It’s a tongue-in-cheek secret society devoted to the iconic American actor. Fellows include founder Jim Jarmusch, Tom Waits, Thurston Moore, Iggy Pop, Neil Young, John Lurie, Nick Cave.
Membership requires a plausible likeness to Lee Marvin such that you could be rumored to be his son. (via)
“The road would be long. All roads are long that lead toward one’s heart’s desire.
But this road my mind’s eye could see on a chart, professionally, with all its complications and difficulties, yet simple enough in a way.
One is a seaman or one is not. And I had no doubt of being one.”—[Joseph Conrad, The Shadow Line]
From 16 February to 5 June 2014 visitors will be able to revisit or discover the world created by the fathers of the Aesthetic Movement, sharing similar characteristics but each with his own personality, cherished themes and highly personal style. From the Pre-Raphaelite fathers Millais and Rossetti to the slightly younger Burne-Jones and the genius of Alma-Tadema with his depictions of the world of imperial Rome and ancient Greece.
They’re vampires, and they’re in love.
They live apart because they can, because it doesn’t deprive them of time together.
“If you live that long, separation for a year might feel like a weekend," says Jarmusch, his voice a spacey drawl.
“It’s not an obligation, it’s an emotional connection."
It’s one so strong that Adam, a natural romantic who sees poetry in science, intimates that his relationship with Eve is an example of Einstein’s theory of entanglement:
“When you separate an entwined particle, and you move both parts away from the other, even on opposite ends of the universe if you alter or affect one, the other will be identically altered or affected.”
George Plimpton:Aren’t you tempted to lie? Novelists lie, don’t they?
Maya Angelou:I don’t know about lying for novelists. I look at some of the great novelists, and I think the reason they are great is that they’re telling the truth. The fact is they’re using made-up names, made-up people, made-up places, and made-up times, but they’re telling the truth about the human being — what we are capable of, what makes us lose, laugh, weep, fall down, and gnash our teeth and wring our hands and kill each other and love each other.
Literally “the pathos of things”, and also translated as “an empathy toward things”, or “a sensitivity to ephemera”, is a Japanese term for the awareness of impermanence, or transience of things, and both a transient gentle sadness (or wistfulness) at their passing as well as a longer, deeper gentle sadness about this state being the reality of life. 物の哀れ
James Gibbons:Do you write with a sense of your audience? Or is it more like Gertrude Stein said, that you write for yourself and strangers?
Jeffrey Eugenides:I tell my students that when you write, you should pretend you’re writing the best letter you ever wrote to the smartest friend you have. That way, you’ll never dumb things down. You won’t have to explain things that don’t need explaining. You’ll assume an intimacy and a natural shorthand, which is good because readers are smart and don’t wish to be condescended to. I think about the reader. I care about the reader. Not “audience.” Not “readership.” Just the reader. That one person, alone in a room, whose time I’m asking for. I want my books to be worth the reader’s time, and that’s why I don’t publish the books I’ve written that don’t meet this criterion, and why I don’t publish the books I do until they’re ready. The novels I love are novels I live for. They make me feel smarter, more alive, more tender toward the world. I hope, with my own books, to transmit that same experience, to pass it on as best I can.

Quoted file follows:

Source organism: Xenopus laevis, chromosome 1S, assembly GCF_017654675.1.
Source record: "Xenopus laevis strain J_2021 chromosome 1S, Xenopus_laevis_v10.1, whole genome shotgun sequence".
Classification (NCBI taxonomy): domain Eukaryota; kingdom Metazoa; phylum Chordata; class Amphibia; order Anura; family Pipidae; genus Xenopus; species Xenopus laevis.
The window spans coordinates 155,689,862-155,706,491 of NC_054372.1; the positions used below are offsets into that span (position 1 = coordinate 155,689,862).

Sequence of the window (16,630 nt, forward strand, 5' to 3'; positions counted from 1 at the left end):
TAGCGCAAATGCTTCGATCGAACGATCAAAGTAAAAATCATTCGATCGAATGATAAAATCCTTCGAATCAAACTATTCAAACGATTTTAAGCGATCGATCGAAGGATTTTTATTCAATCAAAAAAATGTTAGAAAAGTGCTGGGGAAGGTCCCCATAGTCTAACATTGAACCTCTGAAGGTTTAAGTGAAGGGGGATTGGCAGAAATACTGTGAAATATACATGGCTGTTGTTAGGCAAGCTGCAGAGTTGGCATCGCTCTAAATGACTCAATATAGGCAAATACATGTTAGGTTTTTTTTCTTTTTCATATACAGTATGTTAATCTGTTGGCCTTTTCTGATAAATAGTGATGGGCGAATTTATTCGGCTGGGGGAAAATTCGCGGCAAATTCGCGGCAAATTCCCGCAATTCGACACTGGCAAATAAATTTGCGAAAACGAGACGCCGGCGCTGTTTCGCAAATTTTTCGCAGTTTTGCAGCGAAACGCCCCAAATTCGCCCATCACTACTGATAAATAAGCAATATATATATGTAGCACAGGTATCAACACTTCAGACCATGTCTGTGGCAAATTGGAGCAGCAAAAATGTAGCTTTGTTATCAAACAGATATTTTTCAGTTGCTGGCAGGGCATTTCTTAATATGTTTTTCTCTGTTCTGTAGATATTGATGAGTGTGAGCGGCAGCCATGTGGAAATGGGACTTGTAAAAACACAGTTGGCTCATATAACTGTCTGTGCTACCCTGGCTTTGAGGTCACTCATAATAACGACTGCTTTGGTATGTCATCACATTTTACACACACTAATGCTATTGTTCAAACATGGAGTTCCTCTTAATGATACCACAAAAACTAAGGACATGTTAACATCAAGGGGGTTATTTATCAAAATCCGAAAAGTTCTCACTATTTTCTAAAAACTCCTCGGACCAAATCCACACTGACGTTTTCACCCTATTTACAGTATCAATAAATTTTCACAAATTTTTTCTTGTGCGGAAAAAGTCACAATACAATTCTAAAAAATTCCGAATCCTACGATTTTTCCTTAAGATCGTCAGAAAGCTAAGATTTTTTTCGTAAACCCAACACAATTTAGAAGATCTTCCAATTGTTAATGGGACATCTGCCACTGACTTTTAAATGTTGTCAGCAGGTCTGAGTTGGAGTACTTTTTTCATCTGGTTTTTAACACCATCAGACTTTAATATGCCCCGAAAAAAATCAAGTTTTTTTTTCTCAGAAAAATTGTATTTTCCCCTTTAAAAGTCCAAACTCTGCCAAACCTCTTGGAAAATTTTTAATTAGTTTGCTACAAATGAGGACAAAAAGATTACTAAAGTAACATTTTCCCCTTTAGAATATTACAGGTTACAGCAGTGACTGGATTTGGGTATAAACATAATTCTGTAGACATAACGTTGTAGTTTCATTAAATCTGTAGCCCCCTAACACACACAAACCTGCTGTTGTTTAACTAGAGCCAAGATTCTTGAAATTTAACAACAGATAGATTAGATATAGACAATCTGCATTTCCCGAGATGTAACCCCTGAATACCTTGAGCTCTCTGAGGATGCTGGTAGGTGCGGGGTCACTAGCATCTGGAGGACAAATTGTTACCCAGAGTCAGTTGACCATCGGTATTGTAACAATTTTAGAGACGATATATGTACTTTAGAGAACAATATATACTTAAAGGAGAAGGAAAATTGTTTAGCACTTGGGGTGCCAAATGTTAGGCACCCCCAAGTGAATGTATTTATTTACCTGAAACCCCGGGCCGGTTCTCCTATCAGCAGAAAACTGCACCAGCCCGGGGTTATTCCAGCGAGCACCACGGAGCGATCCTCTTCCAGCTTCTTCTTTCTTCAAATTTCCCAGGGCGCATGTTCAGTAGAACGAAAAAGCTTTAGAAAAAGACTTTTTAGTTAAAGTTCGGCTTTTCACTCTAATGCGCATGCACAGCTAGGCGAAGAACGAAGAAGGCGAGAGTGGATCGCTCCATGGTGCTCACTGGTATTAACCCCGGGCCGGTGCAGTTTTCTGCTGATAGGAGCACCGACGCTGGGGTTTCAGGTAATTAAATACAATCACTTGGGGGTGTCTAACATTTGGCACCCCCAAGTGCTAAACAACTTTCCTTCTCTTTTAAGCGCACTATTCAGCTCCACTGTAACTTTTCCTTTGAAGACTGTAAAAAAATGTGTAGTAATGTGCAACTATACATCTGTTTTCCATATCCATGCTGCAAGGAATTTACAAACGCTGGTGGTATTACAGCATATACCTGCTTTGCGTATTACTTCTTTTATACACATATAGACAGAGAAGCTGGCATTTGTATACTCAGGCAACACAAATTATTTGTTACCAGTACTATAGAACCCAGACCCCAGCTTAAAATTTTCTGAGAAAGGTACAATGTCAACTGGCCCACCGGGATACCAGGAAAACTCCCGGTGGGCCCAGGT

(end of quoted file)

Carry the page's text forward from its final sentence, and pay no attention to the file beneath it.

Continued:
“I do the best I can, honey. I know it’s not enough, and I’m sorry.
But that’s what you get in life, you know? You get whoever you end up with. Whoever is willing to stick by you, and fight for you, when everyone else is gone.
And it ain’t always who you expect. But you just have to make do.”—[Boys on the Side, 1995]
Never want to come down, never want to put my feet back down on the ground
Summer. Time of downpours and gigs. A cloudburst in the afternoon can make you panic and feel nostalgia, if other than hail it’s raining memories and regrets. 15 June 1988, a lifetime ago, more or less. In Pasadena there’s Depeche Mode’s show, hundred-and-first of their still short career. The next year “101” will be the title of the live and of the VHS that document the evening. I’ve literally wore out the album and the videocassette. The only survivor, now somewhere at my parents’ home, a wonky audio cassette with the number in plain sight, written in black marker. Faithful companion of endless nights spent under the sheets, with the walkman on my belly and the headphones stuck to my ears. From that very concert comes the idea of the *wheat field* of “Never Let Me Down Again”, or that’s what people say: Dave Gahan spots in the audience a small group of people with their hands in the air, exactly at the climax of the track, then he incites the crowd by letting himself go to the rhythm and the (over) eighty thousand of the Rose Bowl follow him, creating an incredible emotion. One of the few things that still affect my tear ducts, no matter what. It’s one of those scenes filed under “shivers of excitement”, but this time watching it again was different. Tonight I thought back at the time when those images were an absolute novelty, about how much joy they’ve given me through the years, about how young Martin, Alan, Andy and Dave were. And so was I. About how much far we were from hell, having still few scars. About how easy it seemed to fly high, waiting to grow up. Without knowing that from those heights you can ruinously fall.